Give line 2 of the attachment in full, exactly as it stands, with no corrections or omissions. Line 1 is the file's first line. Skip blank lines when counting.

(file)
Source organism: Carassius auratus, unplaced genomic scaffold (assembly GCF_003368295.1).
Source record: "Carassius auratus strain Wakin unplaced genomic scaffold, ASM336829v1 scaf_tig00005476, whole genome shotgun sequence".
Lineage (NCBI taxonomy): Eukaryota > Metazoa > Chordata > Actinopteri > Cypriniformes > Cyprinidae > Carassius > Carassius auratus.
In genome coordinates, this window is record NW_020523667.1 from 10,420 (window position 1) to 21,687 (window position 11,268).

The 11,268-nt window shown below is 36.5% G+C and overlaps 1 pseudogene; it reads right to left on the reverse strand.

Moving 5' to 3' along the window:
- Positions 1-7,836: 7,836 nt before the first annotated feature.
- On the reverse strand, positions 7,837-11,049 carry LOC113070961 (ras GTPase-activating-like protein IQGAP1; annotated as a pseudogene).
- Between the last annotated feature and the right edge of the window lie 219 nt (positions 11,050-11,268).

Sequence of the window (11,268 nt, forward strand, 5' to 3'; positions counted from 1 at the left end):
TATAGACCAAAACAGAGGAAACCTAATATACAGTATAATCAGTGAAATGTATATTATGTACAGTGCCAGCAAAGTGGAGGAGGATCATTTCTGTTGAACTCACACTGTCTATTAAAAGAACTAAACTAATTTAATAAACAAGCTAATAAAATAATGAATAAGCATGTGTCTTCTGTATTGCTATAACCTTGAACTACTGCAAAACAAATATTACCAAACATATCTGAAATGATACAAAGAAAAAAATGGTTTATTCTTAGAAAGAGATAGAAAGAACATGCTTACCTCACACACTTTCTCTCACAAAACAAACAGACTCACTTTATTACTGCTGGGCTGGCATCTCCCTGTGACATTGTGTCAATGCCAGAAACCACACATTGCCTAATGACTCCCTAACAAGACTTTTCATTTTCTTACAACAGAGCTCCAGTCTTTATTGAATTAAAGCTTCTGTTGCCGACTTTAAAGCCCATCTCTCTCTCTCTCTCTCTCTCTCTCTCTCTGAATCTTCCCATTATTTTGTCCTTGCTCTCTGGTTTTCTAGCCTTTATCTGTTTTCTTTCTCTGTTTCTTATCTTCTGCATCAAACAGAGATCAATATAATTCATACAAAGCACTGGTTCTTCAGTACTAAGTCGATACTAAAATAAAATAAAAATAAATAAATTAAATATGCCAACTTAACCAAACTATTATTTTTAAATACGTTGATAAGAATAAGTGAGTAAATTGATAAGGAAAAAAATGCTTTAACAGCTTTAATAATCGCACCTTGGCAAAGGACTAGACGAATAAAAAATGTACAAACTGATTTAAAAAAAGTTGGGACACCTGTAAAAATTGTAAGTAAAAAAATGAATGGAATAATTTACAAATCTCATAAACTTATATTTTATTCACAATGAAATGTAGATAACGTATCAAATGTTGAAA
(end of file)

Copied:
Source record: "Carassius auratus strain Wakin unplaced genomic scaffold, ASM336829v1 scaf_tig00005476, whole genome shotgun sequence".